Sports Direct investors rebel against Mike Ashley
Sports Direct shareholders have registered unhappiness with founder Mike Ashley, voting in large numbers against his re-election as director.
Mr Ashley owns 62% of the company, so was overwhelmingly backed to continue in the role as expected.
However, almost a quarter of independent shareholders voted against his re-election.
Sports Direct is under pressure to appoint a new auditor, but shareholders were told no decision had been made.
Mr Ashley has been criticised for a spending spree which has seen Sports Direct buy numerous struggling retailers. His retail empire includes large swathes of the High Street.
He bought House of Fraser for £90m last year saying he wanted to turn it into the "Harrods of the High Street".
Sports Direct later said it regretted the acquisition, describing problems at House of Fraser as "nothing short of terminal".
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"Sports Direct has been through a very turbulent period and made a number of strange missteps," Tom Powdrill, of investor advisory group Pirc, said ahead of the meeting.
In particular he noted the House of Fraser acquisition, a delay in publishing its results, and problems appointing an auditor.
Sports Direct's relations with some investors have been turbulent for a number of years. For example, in 2016 shareholders moved to depose the then chairman Keith Hellawell.
In a statement, Sports Direct said: "Mike Ashley was re-elected... with over 90% of the vote and the audited accounts for the year ended 28 April 2019 were also approved by over 99% of shareholders."
Shareholder ISS recommended voting against Mr Ashley's re-election, citing "material failures of governance and risk oversight, many of which remain unresolved" over recent years.
Fidelity International's Maike Currie told the BBC that shareholders have questions over the firm's performance and Mr Ashley's recent shopping spree. The businessman has bought a number of ailing retailers in the last two years.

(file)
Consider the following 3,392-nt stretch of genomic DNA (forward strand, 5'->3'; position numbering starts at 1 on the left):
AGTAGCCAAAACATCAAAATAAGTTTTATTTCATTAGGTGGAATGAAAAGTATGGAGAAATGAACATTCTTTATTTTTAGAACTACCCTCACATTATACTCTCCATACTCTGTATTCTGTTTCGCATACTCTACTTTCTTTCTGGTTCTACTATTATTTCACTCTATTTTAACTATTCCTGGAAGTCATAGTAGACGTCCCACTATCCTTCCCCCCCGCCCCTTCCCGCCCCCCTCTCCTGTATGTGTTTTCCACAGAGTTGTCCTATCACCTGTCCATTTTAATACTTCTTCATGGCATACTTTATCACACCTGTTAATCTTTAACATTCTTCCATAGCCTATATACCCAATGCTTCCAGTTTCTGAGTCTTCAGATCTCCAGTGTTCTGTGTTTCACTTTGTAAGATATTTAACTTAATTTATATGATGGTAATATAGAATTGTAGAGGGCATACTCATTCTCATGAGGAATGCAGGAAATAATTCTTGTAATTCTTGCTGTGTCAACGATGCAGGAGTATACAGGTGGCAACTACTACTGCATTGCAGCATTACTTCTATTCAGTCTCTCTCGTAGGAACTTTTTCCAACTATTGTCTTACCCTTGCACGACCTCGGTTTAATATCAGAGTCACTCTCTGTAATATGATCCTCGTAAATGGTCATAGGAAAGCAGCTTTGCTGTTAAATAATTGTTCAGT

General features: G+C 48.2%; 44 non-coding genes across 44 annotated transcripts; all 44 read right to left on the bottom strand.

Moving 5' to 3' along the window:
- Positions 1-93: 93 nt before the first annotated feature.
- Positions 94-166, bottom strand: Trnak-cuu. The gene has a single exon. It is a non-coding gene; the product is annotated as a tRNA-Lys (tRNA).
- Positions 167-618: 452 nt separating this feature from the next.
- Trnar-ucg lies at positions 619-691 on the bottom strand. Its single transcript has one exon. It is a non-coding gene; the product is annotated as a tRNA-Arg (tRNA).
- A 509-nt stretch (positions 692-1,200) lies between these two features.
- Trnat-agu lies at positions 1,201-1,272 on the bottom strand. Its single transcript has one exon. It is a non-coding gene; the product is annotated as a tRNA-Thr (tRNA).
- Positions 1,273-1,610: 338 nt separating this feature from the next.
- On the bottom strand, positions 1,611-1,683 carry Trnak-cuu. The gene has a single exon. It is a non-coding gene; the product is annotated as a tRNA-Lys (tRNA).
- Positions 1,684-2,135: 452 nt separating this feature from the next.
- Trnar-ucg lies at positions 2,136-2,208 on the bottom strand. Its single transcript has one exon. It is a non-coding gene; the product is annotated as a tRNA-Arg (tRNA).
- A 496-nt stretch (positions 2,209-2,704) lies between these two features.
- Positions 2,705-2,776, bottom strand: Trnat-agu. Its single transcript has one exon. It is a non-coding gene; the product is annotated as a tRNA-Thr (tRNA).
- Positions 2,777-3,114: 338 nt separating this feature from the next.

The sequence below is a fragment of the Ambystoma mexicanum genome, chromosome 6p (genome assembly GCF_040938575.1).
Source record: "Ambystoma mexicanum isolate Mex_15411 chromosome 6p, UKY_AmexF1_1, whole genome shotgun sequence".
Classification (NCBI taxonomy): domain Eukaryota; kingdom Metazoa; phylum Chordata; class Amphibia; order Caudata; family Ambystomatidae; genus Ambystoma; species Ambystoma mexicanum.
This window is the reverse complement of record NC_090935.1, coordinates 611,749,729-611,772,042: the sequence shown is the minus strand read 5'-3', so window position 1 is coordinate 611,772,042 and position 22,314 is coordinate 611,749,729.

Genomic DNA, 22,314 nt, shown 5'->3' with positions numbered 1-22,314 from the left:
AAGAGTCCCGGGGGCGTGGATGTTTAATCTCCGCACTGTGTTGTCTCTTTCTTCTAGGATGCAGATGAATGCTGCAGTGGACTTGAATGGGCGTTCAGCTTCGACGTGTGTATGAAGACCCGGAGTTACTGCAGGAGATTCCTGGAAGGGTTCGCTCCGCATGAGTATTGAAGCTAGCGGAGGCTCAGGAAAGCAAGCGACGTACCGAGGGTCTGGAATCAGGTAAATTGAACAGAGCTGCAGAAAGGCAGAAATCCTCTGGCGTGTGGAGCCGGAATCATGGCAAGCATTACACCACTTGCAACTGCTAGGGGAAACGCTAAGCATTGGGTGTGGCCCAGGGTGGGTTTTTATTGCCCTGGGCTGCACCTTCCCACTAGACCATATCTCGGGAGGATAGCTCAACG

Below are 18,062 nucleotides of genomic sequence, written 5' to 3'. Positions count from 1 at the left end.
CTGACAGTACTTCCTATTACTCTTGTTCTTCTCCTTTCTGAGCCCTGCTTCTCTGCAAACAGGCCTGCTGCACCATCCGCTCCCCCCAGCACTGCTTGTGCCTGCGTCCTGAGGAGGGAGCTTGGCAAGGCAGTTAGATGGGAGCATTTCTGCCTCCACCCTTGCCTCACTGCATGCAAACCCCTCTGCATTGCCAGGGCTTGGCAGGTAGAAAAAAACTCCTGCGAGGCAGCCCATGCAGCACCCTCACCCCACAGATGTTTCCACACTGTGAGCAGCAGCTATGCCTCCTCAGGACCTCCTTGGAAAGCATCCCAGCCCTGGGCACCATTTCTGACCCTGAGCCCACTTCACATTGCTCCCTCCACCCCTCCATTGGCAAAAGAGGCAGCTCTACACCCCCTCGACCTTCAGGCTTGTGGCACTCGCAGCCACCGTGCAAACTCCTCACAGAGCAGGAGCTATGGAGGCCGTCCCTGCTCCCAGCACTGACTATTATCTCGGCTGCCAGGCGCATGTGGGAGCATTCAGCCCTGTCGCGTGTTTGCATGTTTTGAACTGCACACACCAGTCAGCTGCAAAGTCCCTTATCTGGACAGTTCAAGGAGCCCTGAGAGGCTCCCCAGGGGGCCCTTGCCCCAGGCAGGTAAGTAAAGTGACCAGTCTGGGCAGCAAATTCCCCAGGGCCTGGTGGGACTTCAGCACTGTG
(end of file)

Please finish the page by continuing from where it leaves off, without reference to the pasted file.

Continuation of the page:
Another issue is the appointment of an auditor, after Grant Thornton resigned in August. But the meeting was told that the company is still in the process of finding a new firm.
Mr Powdrill said earlier that if Sports Direct cannot appoint an auditor by the close of the meeting, the Department for Business, Energy and Industrial Strategy has the power to step in if necessary.
Shares in Sports Direct are down by about 25% in a year, and suffered a big drop in July after the Belgian government claimed Sports Direct owed it €674m (£605m) in taxes.
Ms Currie said there were doubts over Mr Ashley's decision to buy House of Fraser and Jack Wills. There are also reports that Sports Direct is bidding for High Street jeweller Links of London.
Mr Ashley's recent purchases include, Evans Cycles, upmarket clothing outlets Flannels and Cruise, and lingerie firm Agent Provocateur. Sports Direct is also in the process of taking control of Game Digital.
Earlier this year, Mr Ashley tried to become chief executive of Debenhams, but instead his stake in the chain was wiped out when the retailer was taken over by its lenders.
Mr Ashley has also failed in a bid for music retailer HMV and pulled out of bidding for cafe chain Patisserie Valerie.